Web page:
I am a sophomore from China studying Political Science in America, wandering and stuck in constant cultural and conceptual collisions.
Every time I returned home, family and friends would ask me what I’m studying in college. As I watched the livid, disturbed faces of my parents, I smiled with embarrassment, “Social sciences” or “Uhhh… I haven’t declared yet.” If I occasionally leaked my intention of studying politics, people either rapidly diverted the conversation topic or started unceasing lectures with pity on “Politics? It is too dangerous! You can do nothing with it, especially in China! You still have time to study finance…”
Back home, Dad and Mom sat on sofa, crossing their hands, and spoke with no emotion, “Come. Time for family meeting. Tell us what you want to do with a political science degree. Have you looked at the salaries report we’ve emailed to you?”
Over the past year I have been tired of facing such queries and concerns. I explain little. In America, while 90% of my Chinese acquaintance studies STEM/Econ/Business and talks in dinner conversations about the ways to receive H1B visas in America, I am left to seek frank conversations with countable close friends, senior poli sci majors, and my adviser. We talk about life, about literature and philosophy, about truth, about family, about nation-states, about killings and sorrows in the world… and of course about the constant theme of our future. It is as if in those conversations that we are enlarging our imagination of the world and ourselves, constructing possibilities of the future.
In fact, what political science teaches me is nothing more than imagination.
It provides me with perspectives, theories, explanations and imaginations of what the world is like, why and how it has become like this, and what the world could or should be like, through the angle of power and critiques of governmental structures. Yes, in this discipline we have to come across too many dead bodies, too many cries, too much silence. Yet it is also by discovering and conversing with these voices, that I am able to unveil the multiple layers covered with this world and re-imagine, reconstruct its future. Politics is the tool to dominate, but also the antidote for convalescence. As the Chinese proverb goes, “Whoever tied the knot on the bell is the one to untie it.”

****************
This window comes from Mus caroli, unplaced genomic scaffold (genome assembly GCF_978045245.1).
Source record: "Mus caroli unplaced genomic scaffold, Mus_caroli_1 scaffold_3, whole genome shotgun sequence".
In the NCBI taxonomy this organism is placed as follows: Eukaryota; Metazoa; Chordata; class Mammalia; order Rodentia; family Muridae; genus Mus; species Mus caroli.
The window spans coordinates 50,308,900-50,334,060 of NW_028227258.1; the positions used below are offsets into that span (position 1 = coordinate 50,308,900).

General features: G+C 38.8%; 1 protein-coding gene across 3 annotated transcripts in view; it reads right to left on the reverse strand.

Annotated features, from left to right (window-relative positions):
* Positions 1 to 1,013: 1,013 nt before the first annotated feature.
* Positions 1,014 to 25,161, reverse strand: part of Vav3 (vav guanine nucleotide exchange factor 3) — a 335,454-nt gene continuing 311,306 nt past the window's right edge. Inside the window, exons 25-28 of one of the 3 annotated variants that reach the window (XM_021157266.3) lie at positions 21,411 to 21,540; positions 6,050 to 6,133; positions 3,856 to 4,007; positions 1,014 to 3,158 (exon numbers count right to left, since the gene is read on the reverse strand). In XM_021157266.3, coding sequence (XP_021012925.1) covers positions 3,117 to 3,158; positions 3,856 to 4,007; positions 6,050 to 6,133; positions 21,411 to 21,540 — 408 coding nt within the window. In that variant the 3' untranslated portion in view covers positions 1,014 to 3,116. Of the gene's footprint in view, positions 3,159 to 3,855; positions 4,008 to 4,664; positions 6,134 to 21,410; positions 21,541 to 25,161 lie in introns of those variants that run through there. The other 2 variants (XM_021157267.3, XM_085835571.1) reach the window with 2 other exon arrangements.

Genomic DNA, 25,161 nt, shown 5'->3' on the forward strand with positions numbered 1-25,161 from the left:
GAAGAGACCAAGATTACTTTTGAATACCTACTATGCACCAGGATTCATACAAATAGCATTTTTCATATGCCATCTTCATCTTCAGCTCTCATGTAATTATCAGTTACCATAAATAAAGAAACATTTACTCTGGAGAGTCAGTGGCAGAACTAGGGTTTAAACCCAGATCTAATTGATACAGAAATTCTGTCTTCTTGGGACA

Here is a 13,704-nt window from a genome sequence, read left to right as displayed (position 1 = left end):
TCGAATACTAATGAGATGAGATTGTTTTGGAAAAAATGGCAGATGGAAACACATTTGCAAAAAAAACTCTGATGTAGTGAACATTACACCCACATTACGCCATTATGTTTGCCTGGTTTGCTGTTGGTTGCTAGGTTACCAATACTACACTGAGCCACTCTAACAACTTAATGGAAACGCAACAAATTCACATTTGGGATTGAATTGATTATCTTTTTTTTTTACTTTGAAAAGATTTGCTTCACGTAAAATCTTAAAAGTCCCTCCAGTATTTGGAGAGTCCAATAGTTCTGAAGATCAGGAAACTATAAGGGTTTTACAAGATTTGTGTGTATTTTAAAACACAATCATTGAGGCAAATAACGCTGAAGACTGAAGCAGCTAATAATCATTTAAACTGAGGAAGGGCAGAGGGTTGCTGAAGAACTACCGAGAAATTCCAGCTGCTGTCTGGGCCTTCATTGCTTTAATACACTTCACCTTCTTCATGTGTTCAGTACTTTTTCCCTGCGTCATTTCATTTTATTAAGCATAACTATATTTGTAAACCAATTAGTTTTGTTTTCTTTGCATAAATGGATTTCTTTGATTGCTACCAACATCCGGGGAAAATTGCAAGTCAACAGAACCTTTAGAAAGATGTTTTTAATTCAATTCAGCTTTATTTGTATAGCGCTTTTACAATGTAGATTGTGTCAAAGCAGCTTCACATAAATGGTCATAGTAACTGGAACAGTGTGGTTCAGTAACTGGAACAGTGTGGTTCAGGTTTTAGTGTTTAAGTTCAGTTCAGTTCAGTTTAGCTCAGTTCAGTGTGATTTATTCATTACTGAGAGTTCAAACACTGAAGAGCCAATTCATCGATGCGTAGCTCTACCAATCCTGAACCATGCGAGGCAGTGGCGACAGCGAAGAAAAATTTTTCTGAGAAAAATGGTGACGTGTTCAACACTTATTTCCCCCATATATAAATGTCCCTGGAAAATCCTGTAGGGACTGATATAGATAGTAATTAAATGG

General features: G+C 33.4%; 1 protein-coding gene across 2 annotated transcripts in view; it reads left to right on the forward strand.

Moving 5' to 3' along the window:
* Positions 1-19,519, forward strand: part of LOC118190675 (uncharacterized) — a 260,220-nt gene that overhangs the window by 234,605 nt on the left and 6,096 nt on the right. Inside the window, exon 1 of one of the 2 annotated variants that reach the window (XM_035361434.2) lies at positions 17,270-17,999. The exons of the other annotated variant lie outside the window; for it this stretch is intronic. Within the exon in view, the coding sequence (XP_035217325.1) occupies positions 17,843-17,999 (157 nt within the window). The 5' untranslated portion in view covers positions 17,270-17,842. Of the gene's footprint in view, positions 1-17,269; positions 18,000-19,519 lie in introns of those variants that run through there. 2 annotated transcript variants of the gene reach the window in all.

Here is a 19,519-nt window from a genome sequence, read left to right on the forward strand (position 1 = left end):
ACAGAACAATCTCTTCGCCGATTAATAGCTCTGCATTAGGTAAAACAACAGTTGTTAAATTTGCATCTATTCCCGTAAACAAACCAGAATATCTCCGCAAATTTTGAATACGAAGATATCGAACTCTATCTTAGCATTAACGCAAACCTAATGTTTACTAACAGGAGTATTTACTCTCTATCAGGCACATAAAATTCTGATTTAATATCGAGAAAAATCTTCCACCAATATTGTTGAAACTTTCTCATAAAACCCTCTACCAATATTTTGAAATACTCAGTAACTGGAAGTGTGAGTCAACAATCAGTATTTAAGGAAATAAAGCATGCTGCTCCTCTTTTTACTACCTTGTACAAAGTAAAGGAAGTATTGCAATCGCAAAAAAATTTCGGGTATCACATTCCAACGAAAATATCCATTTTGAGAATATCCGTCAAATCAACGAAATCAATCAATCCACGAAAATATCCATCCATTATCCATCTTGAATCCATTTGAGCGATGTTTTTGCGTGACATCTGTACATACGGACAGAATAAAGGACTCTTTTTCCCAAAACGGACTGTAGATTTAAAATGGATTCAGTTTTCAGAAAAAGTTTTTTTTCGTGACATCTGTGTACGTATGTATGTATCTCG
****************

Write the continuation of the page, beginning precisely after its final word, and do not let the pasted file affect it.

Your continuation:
In this process of discovering the world and human society, I am re-situating my relationship to societies. I realize that every person has distinct potential and narrative, that a society needs all types of people in order to function and flourish. For me, will I really feel happy and fulfilled if I follow the general trend of banking, business and finance? Is there a way to get rid of the dominant conception of the linear progress to success and the ladder of development? Can I carry on without thinking about those voices buried in politics and those hearts fluttering to approach other lives like mine?
I struggled, I racked my brain, and I admitted, “I cannot.”
I would rather be a professor seeking and knitting a better future for society through theories, be a journalist listening to and describing the life of others, be a high school teacher provoking students’ mind, be a writer contributing my thoughts. And if you ask me practically, poli sci provides enough preparation for these careers, in addition to law, government, diplomacy, entrepreneurship and media. Yet why are these options often overlooked by people when they think of a poli sci major? What inhabits our capacity for imagination?
Thinking back, I have been always impressed by a commencement address named “Why Not” given by Sen. Kristen Gillibrand at my college, Vassar, two years ago, “So I’m asking you to find it in yourselves not just to meet the demands of a new era, but to lead us there. Lead us to new discoveries and new ideas. Lead us to the dream that Vassar was founded on. And when met with a challenge of tired, outdated, status-quo thinking, it is my hope that you will not see the world as it is, but you will see it as it could, and should, be, and say, ‘Why not?’”
You can contact Shiqi Lin at firstname.lastname@example.org.